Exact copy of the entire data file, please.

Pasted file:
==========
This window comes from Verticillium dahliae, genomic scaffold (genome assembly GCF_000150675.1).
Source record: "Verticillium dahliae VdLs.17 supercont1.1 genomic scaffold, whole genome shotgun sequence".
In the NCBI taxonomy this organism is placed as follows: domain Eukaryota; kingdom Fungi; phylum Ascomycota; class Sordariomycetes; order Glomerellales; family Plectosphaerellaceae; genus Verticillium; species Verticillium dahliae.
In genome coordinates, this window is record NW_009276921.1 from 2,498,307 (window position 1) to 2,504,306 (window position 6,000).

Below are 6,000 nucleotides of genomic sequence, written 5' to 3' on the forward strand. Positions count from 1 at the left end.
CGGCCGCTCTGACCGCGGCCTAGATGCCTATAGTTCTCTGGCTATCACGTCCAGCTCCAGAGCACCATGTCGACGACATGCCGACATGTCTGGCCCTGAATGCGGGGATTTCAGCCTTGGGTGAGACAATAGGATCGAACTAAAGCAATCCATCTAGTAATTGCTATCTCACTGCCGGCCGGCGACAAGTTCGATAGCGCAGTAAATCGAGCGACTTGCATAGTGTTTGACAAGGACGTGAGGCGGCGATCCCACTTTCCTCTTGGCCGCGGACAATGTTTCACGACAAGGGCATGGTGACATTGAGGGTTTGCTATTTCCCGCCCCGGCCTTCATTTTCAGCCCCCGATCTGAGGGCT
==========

This window comes from Verticillium dahliae, genomic scaffold (genome assembly GCF_000150675.1).
Source record: "Verticillium dahliae VdLs.17 supercont1.1 genomic scaffold, whole genome shotgun sequence".
In the NCBI taxonomy this organism is placed as follows: domain Eukaryota; kingdom Fungi; phylum Ascomycota; class Sordariomycetes; order Glomerellales; family Plectosphaerellaceae; genus Verticillium; species Verticillium dahliae.
In genome coordinates, this window is record NW_009276921.1 from 2,498,307 (window position 1) to 2,504,306 (window position 6,000).

Below are 6,000 nucleotides of genomic sequence, written 5' to 3' on the forward strand. Positions count from 1 at the left end.
CGGCCGCTCTGACCGCGGCCTAGATGCCTATAGTTCTCTGGCTATCACGTCCAGCTCCAGAGCACCATGTCGACGACATGCCGACATGTCTGGCCCTGAATGCGGGGATTTCAGCCTTGGGTGAGACAATAGGATCGAACTAAAGCAATCCATCTAGTAATTGCTATCTCACTGCCGGCCGGCGACAAGTTCGATAGCGCAGTAAATCGAGCGACTTGCATAGTGTTTGACAAGGACGTGAGGCGGCGATCCCACTTTCCTCTTGGCCGCGGACAATGTTTCACGACAAGGGCATGGTGACATTGAGGGTTTGCTATTTCCCGCCCCGGCCTTCATTTTCAGCCCCCGATCTGAGGGCT